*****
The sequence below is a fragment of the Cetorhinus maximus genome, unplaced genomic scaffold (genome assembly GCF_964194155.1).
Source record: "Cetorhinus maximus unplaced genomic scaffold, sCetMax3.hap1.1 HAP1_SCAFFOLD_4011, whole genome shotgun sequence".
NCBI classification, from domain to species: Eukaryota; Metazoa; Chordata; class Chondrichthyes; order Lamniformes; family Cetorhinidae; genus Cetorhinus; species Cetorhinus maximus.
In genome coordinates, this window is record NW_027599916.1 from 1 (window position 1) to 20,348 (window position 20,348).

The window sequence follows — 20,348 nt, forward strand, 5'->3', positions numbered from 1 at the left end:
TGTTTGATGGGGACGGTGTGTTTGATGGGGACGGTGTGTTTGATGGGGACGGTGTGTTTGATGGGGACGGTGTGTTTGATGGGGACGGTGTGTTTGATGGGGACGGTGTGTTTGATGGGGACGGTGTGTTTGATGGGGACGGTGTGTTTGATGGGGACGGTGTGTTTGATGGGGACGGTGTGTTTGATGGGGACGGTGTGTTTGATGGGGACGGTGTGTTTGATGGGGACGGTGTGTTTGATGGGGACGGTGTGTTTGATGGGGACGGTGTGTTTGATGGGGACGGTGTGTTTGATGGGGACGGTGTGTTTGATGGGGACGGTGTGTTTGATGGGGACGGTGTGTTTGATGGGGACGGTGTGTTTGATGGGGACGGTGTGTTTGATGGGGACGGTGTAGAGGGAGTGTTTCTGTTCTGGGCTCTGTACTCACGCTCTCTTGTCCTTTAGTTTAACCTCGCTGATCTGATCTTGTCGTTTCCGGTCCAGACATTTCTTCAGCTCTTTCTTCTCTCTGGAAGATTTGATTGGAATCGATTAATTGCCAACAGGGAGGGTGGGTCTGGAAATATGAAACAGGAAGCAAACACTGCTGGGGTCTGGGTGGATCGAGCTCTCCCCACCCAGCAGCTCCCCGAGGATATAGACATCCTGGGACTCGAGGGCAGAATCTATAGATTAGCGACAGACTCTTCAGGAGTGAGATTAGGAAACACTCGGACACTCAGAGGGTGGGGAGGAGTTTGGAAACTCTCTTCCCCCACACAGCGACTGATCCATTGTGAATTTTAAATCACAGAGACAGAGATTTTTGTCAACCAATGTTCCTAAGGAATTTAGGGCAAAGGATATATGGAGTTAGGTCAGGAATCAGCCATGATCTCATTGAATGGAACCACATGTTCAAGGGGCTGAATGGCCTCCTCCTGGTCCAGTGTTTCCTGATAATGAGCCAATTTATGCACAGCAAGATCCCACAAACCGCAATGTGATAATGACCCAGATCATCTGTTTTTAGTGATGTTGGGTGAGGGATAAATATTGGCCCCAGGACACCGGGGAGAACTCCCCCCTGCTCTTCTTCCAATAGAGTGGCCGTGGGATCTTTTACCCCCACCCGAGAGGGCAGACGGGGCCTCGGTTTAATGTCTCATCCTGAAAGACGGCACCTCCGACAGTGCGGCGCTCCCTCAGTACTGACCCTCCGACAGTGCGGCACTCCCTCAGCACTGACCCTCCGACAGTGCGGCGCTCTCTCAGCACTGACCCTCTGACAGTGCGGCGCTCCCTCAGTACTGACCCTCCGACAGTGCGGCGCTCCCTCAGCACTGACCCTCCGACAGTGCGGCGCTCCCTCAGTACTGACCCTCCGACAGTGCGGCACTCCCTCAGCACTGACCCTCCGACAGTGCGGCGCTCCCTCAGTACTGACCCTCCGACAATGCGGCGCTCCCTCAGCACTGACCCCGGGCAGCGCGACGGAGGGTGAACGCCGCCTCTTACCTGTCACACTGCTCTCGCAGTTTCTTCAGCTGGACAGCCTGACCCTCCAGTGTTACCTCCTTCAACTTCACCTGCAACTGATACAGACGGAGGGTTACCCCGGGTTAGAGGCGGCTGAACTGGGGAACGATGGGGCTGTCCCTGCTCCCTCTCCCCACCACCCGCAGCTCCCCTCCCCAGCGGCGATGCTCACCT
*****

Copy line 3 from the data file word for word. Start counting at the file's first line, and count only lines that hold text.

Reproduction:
NCBI classification, from domain to species: Eukaryota; Metazoa; Chordata; class Chondrichthyes; order Lamniformes; family Cetorhinidae; genus Cetorhinus; species Cetorhinus maximus.